Robert “B-1 Bob” Dornan was a rabidly pro-military congressman from Orange County for more than a decade. But as an Air Force veteran, he only half-jokingly said he was still an outsider to some of the Marine politicians and business leaders. “Orange County is Semper Fi Land,” Dornan would quip.

Credit for the Marines’ dominance in Orange County can be traced to Emperor Hirohito of Japan. The god-king in horn-rimmed spectacles approved the Dec. 7, 1941, attack on Pearl Harbor. Orange County then was home to 130,000 people and hundreds of thousands of acres of berries, beans, and bovines. But with the battleships of the Pacific Fleet decimated in Hawaii, the War Department went on a base-building binge to defend against a Japanese invasion or to prepare troops to take the fight to Tokyo.

Orange County was picked for four air bases and a huge ammunition depot. Just south of the county line, the Marines bought the entire Rancho Santa Margarita y Las Flores for $4 million, turning it into Camp Pendleton, the nation’s largest Marine base. The two largest free-standing wooden buildings in the world rose outside of Santa Ana to shelter Navy blimps patrolling the Pacific Coast for Japanese submarines.

By the fall of 1942, the bases started opening. But by late summer of 1945, they were surplus. The paint was still drying when the U.S. dropped atomic bombs on Hiroshima and Nagasaki in August 1945. Hirohito went on the radio to tell his subjects the war was over, and Orange County was whipsawed by Pentagon whims—and not for the last time. The Army pilot training base closed, eventually becoming the Orange County fairgrounds. Blimps? Relics of another age, so the millions of feet of Oregon Douglas fir in those hangars were decommissioned and used by civilians to shelter private aircraft, which looked like tiny toys inside the expanse of “Hangar City.”

Then the Pentagon did an about-face. The Soviets had gone from ally to enemy with the Berlin Blockade in 1948. The Cold War turned hot in June 1950 when communist North Korea invaded U.S.-backed South Korea. Bases expanded again. Troops were called up. Even the Navy blimp base reopened as a Marine air station for the new cavalry of war: helicopters.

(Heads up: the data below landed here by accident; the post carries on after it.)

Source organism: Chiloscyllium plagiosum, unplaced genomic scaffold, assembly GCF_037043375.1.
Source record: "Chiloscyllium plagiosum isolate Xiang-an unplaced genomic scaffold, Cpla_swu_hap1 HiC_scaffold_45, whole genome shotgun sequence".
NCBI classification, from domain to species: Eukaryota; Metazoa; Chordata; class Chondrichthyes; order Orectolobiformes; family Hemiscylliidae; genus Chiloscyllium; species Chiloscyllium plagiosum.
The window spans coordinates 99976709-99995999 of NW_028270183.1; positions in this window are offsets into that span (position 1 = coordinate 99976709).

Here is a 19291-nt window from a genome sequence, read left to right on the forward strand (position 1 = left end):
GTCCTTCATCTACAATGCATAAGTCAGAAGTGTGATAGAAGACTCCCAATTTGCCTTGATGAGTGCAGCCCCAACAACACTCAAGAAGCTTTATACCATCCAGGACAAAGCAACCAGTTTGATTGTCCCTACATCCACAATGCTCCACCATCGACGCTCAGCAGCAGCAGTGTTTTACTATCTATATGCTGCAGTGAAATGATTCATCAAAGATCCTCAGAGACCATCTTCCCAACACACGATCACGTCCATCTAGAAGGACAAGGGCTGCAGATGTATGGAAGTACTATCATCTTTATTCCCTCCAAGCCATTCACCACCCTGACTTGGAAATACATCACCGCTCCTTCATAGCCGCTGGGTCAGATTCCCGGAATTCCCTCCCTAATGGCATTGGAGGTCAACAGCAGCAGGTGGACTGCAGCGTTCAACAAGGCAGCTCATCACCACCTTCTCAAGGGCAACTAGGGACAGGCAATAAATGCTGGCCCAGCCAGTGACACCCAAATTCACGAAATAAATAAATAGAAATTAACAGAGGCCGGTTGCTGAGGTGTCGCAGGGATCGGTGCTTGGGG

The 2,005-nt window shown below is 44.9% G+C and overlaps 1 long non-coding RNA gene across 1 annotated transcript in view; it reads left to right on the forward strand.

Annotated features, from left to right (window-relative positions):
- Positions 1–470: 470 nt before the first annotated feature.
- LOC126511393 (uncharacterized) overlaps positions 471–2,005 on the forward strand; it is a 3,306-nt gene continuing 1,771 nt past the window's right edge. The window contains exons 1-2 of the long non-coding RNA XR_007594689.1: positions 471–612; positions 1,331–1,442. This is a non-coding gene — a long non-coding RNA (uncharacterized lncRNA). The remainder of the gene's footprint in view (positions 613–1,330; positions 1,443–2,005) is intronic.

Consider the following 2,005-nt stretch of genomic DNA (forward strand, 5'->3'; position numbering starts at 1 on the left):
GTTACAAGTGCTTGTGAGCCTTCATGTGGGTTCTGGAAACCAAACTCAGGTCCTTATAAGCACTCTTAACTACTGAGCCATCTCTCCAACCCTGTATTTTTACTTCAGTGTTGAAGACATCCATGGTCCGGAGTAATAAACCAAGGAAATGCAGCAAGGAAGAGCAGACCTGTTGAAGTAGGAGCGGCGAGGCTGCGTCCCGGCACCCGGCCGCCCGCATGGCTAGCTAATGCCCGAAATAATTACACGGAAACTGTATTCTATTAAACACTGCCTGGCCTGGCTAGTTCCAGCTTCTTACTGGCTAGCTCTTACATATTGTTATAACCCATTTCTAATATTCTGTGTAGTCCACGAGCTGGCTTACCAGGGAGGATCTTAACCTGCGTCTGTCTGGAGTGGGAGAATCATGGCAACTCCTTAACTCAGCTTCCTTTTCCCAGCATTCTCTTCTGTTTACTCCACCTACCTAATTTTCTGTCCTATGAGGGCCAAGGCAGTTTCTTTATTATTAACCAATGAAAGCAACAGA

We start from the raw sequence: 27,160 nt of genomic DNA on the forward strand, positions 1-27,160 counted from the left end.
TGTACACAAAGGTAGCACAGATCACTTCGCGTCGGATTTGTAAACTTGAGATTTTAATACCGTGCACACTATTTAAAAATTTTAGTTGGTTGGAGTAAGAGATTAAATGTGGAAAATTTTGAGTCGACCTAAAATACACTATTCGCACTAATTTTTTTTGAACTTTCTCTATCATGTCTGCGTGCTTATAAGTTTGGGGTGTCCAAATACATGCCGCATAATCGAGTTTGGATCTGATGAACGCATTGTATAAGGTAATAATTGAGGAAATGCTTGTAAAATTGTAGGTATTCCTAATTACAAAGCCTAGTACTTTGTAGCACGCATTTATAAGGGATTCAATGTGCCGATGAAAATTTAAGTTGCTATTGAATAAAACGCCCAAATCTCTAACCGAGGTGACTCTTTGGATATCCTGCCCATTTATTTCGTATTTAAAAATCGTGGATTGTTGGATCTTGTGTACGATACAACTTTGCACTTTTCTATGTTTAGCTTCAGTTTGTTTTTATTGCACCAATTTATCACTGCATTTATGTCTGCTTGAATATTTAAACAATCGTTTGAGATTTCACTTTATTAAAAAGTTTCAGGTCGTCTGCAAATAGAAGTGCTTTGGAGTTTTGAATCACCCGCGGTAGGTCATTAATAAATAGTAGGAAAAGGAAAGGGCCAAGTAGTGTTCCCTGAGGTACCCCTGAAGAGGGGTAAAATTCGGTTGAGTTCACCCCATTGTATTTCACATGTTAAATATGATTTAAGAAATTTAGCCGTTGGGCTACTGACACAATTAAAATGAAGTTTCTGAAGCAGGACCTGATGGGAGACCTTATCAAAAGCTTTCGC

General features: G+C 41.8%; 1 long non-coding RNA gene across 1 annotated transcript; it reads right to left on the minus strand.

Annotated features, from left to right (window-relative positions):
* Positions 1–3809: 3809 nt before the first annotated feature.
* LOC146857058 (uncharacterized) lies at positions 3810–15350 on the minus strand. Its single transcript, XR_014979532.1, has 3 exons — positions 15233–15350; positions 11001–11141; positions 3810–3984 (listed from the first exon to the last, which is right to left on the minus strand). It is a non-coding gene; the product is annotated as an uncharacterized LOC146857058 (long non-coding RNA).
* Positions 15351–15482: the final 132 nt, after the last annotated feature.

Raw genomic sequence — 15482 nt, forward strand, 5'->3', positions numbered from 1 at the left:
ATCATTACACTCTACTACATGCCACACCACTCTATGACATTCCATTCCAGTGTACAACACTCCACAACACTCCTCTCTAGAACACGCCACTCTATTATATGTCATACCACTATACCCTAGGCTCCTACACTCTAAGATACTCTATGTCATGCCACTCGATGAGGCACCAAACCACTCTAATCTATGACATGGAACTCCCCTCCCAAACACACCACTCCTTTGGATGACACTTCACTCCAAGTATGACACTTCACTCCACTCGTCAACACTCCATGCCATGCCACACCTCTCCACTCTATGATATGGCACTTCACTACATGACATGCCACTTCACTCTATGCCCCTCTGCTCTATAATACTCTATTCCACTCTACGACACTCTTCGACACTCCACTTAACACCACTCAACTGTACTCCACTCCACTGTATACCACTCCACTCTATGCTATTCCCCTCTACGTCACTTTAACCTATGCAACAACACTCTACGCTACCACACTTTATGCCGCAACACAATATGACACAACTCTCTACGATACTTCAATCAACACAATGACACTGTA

See a gallery of photographer Tom Lamb’s aerial photos of the county’s lost military bases here.

What eventually would be known as the El Toro and Tustin Marine air stations became fixtures in central Orange County for the next half-century. The squadrons there had numbers, but it’s the names that stick most in my memory. During the Vietnam War, Tustin’s lineup included the Greyhawks, White Knights, Ridge Runners, Red Lions, Flying Tigers, and Heavy Haulers flying troops into battle. A small airfield at the north end of Camp Pendleton was home to the Stingers, Vipers, and Gunfighters, flying attack helicopters. Those crews often lived or at least caroused in San Clemente, close to the base’s north gate.

At El Toro, the Red Devils, Black Knights, Vikings, and Death Rattlers did the fighting, the Raiders the refueling, and the Sharpshooters trained the new pilots who occasionally strayed too low and triggered noise complaints from the neighbors.

Through war and peace, though, the rest of Orange County continued to expand. By the end of the 1980s, the once-distant bases were hemmed in by homes and businesses. Many of the newcomers were military veterans who stayed after their enlistments were up. It was sunny year-round. Plus there were jobs in the booming defense industry, and for a while, inexpensive housing.

“In 1962, I walked out the front gate of El Toro on a Friday and walked in the front gate at North American in Anaheim on Monday,” Marine veteran David A. Marshall of Santa Ana told me in 2011.